Alternative high schools have become essential. These schools provide options for teenagers who don’t, for whatever reason, fit into the traditional high school model.
Unfortunately, money concerns have resulted in education officials in Umatilla County — Milton-Freewater School District and InterMountain Educational Service District — closing next fall the area’s alternative school, Pleasant View High.
Exactly what will happen now is unclear, as a plan has yet to be formulated. However, sending some of the 100 or so students served by the school to a traditional high schools is being considered.
“There will be some kids (who) just go to Mac-Hi,” said Rob Clark, superintendent of the Milton-Freewater Unified School District. “Other than that, what’s going to happen to the kids who for whatever reason Mac-Hi just doesn’t work for them, we’ve got to figure something else out.”
We’ve become believers in the alternative school concept after seeing the huge success at Walla Walla’s Lincoln High School. Graduation rates are up and students are having successes that will help carry them through life.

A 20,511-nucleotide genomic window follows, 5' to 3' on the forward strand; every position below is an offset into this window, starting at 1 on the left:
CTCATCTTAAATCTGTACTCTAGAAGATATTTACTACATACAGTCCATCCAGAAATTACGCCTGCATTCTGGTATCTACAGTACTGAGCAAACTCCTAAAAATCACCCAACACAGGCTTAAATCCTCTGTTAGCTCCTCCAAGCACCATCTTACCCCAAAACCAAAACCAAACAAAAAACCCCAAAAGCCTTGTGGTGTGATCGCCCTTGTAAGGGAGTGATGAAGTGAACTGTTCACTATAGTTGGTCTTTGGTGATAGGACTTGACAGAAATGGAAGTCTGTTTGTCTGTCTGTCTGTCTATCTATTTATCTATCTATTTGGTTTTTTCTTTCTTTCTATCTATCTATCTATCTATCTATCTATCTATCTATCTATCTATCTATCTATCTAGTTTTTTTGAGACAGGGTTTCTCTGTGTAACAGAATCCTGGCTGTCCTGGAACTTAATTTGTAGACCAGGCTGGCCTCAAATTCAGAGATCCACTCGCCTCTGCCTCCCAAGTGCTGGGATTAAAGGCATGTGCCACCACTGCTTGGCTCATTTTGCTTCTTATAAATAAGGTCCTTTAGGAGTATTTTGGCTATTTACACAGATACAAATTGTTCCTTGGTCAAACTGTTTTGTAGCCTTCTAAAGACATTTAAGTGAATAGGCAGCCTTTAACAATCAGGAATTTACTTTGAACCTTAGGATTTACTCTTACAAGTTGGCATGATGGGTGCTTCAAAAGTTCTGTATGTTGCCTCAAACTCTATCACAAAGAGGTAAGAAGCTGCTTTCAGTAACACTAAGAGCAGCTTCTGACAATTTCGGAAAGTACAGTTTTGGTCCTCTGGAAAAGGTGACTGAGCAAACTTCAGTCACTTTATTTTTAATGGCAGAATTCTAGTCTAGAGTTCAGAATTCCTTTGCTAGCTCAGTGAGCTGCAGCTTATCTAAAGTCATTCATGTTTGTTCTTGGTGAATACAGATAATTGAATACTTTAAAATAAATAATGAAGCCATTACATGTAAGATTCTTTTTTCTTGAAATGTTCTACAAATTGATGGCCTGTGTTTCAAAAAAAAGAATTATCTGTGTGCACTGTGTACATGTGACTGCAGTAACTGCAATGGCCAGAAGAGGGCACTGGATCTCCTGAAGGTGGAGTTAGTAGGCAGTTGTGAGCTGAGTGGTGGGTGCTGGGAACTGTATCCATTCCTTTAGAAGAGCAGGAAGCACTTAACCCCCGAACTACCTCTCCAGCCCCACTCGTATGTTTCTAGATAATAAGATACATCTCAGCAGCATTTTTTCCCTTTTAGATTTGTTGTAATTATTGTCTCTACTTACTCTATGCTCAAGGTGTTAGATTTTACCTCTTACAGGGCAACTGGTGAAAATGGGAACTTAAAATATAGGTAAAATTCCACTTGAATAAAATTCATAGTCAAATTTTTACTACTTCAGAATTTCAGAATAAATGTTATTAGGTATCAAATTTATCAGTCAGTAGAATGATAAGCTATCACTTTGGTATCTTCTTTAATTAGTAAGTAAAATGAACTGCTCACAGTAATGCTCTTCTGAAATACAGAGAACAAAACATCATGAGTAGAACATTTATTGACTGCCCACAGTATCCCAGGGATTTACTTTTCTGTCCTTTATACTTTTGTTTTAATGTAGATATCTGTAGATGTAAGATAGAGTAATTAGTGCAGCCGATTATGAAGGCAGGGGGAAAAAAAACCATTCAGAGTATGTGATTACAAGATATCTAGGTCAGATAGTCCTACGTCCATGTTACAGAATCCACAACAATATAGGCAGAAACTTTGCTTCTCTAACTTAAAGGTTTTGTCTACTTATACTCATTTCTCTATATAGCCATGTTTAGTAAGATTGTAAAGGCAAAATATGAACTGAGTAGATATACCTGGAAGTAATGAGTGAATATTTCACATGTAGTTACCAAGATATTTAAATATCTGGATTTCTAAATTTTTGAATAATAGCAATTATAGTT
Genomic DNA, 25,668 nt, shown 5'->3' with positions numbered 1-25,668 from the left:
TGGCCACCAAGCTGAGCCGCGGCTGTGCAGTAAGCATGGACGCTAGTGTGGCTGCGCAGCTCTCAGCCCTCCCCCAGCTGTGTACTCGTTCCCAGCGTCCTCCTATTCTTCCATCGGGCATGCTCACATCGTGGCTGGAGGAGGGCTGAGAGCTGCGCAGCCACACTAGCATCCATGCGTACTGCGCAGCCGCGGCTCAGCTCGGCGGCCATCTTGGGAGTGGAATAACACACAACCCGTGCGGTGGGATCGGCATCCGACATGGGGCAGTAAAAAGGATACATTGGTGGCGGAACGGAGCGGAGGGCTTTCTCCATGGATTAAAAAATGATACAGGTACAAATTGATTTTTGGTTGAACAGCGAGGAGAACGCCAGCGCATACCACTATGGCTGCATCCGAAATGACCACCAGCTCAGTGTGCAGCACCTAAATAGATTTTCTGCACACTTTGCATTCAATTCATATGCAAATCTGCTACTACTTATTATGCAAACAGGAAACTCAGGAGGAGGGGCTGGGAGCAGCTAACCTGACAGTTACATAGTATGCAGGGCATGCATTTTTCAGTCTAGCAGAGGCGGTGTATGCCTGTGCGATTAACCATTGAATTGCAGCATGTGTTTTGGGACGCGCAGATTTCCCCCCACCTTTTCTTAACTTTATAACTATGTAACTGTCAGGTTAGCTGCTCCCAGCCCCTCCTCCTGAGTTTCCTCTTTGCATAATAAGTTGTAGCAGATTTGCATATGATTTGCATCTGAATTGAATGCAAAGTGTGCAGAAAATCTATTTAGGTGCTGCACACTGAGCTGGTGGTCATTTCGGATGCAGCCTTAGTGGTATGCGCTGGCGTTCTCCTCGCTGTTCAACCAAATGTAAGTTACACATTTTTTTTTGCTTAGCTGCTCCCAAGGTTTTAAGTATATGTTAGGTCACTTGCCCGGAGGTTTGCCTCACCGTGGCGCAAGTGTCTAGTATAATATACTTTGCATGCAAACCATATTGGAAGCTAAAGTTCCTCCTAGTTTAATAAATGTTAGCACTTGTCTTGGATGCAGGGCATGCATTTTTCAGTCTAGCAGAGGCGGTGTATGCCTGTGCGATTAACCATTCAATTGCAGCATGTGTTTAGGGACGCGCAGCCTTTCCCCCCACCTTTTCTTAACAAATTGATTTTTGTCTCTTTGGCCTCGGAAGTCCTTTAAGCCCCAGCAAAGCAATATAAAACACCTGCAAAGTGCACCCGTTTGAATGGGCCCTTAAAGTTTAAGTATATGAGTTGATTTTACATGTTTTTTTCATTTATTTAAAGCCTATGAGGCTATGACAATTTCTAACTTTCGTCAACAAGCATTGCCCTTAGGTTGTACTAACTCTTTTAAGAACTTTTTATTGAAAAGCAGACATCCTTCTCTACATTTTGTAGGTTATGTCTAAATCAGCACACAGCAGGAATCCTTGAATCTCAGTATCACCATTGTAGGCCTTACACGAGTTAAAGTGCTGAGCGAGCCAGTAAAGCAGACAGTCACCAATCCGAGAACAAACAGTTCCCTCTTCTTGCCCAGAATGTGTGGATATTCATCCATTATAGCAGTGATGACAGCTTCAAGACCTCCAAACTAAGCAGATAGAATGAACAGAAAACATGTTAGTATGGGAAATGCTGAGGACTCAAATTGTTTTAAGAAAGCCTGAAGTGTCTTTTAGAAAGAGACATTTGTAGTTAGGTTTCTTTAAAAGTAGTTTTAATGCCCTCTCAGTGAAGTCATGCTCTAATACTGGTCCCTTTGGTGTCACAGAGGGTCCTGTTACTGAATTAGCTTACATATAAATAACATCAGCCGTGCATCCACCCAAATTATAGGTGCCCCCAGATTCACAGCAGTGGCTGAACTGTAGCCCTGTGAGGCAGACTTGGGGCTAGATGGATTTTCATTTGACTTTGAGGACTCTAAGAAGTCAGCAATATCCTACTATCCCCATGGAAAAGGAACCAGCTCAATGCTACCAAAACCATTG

No, not every kid is helped by switching learning environments, but many are. Making the effort and investment to accommodate students who have learning problems and other issues is well worth it.
Lives can be improved and better opportunities will come their way. This results in these students becoming productive citizens who will not become a burden to society by, for example, going to jail or prison.
The Pleasant View situation is a complex one as it crosses school boundaries and involved the ESD, which owns the property. The Athena-Weston School District has been sending about 10 students a year to Pleasant View.
The school building, which was originally a junior high, is in poor physical shape and needs between $150,000 to $300,000 in construction and maintenance. In addition, the school’s operating costs were $50,000 more than allocated.
Money’s tight. Choices have to be made.
Yet, investing in kids who are struggling is usually a sound investment. Keeping one kid out of a juvenile detention facility, jail or prison would easily offset the $50,000 shortfall.
“Obviously at some point in time, the students will be involved,” Clark said. “We’re going to listen to what they have to say. We’re going to listen to what a lot of people say.”
Listening — and hearing what’s said — is always a good place to start.
Choices have to be made that are best for these students, not the school district’s bottom line.